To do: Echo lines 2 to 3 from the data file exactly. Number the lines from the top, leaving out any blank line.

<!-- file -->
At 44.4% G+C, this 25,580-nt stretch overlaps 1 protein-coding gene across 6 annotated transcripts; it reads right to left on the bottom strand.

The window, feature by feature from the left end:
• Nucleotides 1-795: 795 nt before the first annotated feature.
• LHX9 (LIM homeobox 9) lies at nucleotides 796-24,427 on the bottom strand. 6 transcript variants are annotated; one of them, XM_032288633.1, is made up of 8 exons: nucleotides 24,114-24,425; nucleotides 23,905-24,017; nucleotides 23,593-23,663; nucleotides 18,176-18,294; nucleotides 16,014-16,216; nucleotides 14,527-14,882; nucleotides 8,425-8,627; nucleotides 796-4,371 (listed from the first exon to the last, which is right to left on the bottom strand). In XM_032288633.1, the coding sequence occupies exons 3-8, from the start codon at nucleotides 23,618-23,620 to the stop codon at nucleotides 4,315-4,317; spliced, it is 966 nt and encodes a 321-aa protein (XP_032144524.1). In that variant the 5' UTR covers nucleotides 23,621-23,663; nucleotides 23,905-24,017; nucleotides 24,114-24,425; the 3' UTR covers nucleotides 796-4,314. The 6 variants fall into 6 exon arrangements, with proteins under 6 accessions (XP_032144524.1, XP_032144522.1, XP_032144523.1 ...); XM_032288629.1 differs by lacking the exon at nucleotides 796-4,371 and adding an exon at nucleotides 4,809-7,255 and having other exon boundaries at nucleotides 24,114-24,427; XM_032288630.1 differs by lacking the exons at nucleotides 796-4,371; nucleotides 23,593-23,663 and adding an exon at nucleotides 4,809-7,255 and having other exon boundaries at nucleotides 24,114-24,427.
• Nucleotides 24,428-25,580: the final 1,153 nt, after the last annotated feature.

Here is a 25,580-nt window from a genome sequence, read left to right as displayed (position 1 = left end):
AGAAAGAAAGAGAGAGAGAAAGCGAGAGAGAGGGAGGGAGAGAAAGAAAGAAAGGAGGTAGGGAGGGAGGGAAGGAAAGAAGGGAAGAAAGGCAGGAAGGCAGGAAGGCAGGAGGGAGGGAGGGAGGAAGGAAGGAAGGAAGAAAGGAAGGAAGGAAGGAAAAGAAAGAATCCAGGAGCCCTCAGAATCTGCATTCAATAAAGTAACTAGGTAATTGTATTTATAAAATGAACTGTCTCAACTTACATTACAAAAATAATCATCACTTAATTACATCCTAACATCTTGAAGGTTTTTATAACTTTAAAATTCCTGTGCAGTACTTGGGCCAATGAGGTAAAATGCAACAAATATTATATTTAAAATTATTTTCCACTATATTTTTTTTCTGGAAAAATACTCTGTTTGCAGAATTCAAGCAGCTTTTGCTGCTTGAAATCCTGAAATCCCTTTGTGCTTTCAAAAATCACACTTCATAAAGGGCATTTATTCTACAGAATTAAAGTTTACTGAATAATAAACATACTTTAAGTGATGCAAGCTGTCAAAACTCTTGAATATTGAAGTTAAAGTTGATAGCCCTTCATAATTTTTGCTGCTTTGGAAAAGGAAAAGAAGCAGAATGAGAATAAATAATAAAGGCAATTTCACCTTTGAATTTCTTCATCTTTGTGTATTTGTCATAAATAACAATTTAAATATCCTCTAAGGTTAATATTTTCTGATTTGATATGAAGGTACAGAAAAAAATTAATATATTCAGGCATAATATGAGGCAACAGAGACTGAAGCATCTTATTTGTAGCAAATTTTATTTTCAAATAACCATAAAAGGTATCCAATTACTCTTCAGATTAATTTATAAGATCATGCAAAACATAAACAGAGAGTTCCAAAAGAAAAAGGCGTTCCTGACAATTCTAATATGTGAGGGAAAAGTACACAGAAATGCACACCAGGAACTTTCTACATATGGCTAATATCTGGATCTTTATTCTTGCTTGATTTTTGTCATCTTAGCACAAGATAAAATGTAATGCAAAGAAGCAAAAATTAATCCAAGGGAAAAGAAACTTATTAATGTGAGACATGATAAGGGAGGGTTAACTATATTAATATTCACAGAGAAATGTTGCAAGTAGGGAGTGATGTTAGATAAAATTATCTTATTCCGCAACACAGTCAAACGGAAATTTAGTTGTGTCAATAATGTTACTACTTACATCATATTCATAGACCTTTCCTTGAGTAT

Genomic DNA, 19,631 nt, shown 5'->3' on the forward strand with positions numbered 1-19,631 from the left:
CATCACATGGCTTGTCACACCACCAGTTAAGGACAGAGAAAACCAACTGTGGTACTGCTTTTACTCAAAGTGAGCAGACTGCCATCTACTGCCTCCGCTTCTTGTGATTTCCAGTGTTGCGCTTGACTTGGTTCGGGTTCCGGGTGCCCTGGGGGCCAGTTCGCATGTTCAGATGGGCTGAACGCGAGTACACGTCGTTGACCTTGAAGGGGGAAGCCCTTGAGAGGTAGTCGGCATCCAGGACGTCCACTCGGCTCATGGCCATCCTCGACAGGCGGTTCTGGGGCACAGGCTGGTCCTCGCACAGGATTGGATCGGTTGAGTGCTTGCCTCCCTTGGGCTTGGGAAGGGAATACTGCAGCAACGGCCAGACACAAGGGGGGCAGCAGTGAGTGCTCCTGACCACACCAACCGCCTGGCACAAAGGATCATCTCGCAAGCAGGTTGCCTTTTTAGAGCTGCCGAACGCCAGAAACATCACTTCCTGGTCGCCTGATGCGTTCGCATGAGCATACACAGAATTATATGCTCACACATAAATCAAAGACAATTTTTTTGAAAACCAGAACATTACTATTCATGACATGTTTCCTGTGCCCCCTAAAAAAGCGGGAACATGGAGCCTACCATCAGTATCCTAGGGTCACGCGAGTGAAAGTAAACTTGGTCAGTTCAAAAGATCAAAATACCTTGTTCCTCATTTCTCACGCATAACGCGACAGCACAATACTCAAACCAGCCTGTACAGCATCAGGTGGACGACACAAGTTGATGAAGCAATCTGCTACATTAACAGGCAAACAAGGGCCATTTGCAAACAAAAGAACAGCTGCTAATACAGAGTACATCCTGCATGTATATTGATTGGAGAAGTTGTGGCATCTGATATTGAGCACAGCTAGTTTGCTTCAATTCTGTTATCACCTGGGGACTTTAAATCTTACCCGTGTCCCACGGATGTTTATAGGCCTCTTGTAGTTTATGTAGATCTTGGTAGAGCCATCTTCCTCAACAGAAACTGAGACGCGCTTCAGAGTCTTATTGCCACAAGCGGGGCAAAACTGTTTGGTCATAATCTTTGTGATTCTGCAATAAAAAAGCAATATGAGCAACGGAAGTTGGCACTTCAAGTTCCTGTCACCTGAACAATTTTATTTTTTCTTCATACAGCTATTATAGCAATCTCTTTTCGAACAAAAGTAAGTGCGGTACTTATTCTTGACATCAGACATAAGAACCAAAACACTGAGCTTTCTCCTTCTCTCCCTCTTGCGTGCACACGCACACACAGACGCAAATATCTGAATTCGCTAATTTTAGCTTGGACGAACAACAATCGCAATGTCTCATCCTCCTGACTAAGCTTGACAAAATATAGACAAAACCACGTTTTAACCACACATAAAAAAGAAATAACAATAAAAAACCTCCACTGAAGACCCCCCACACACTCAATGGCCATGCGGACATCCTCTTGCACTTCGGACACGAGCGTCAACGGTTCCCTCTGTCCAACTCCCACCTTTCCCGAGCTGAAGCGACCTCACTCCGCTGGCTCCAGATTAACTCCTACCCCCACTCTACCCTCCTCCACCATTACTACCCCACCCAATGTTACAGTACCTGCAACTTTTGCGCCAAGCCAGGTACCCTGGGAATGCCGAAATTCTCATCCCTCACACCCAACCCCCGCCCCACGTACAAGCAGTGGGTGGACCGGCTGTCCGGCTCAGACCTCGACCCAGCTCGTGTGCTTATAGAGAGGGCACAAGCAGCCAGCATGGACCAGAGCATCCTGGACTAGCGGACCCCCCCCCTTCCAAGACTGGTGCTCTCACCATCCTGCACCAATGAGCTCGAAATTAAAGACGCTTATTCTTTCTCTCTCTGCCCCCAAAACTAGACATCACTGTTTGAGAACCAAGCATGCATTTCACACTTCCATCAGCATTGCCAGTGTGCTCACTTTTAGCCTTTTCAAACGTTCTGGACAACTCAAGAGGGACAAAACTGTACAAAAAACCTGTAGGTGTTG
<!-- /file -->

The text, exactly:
The window, feature by feature from the left end:
• Nucleotides 1-795: 795 nt before the first annotated feature.